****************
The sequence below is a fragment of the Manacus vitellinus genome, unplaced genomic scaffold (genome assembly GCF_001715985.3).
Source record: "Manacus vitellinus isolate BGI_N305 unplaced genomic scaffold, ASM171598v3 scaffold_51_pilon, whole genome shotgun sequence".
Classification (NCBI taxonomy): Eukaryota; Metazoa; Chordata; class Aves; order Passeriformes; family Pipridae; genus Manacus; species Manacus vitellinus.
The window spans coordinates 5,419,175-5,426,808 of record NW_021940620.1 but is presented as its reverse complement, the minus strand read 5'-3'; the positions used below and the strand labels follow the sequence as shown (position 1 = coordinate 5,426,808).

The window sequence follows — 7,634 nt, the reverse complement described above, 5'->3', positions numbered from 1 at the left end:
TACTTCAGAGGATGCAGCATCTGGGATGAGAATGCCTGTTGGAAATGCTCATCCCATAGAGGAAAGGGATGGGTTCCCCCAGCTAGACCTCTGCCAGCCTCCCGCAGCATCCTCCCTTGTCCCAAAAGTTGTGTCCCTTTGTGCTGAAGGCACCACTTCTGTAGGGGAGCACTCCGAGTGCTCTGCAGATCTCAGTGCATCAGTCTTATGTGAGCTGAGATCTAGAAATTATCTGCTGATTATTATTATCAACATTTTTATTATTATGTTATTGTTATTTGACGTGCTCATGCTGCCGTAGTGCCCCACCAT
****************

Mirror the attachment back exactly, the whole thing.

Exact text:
The sequence below is a fragment of the Manacus vitellinus genome, unplaced genomic scaffold (genome assembly GCF_001715985.3).
Source record: "Manacus vitellinus isolate BGI_N305 unplaced genomic scaffold, ASM171598v3 scaffold_51_pilon, whole genome shotgun sequence".
Classification (NCBI taxonomy): Eukaryota; Metazoa; Chordata; class Aves; order Passeriformes; family Pipridae; genus Manacus; species Manacus vitellinus.
The window spans coordinates 5,419,175-5,426,808 of record NW_021940620.1 but is presented as its reverse complement, the minus strand read 5'-3'; the positions used below and the strand labels follow the sequence as shown (position 1 = coordinate 5,426,808).

The window sequence follows — 7,634 nt, the reverse complement described above, 5'->3', positions numbered from 1 at the left end:
TACTTCAGAGGATGCAGCATCTGGGATGAGAATGCCTGTTGGAAATGCTCATCCCATAGAGGAAAGGGATGGGTTCCCCCAGCTAGACCTCTGCCAGCCTCCCGCAGCATCCTCCCTTGTCCCAAAAGTTGTGTCCCTTTGTGCTGAAGGCACCACTTCTGTAGGGGAGCACTCCGAGTGCTCTGCAGATCTCAGTGCATCAGTCTTATGTGAGCTGAGATCTAGAAATTATCTGCTGATTATTATTATCAACATTTTTATTATTATGTTATTGTTATTTGACGTGCTCATGCTGCCGTAGTGCCCCACCAT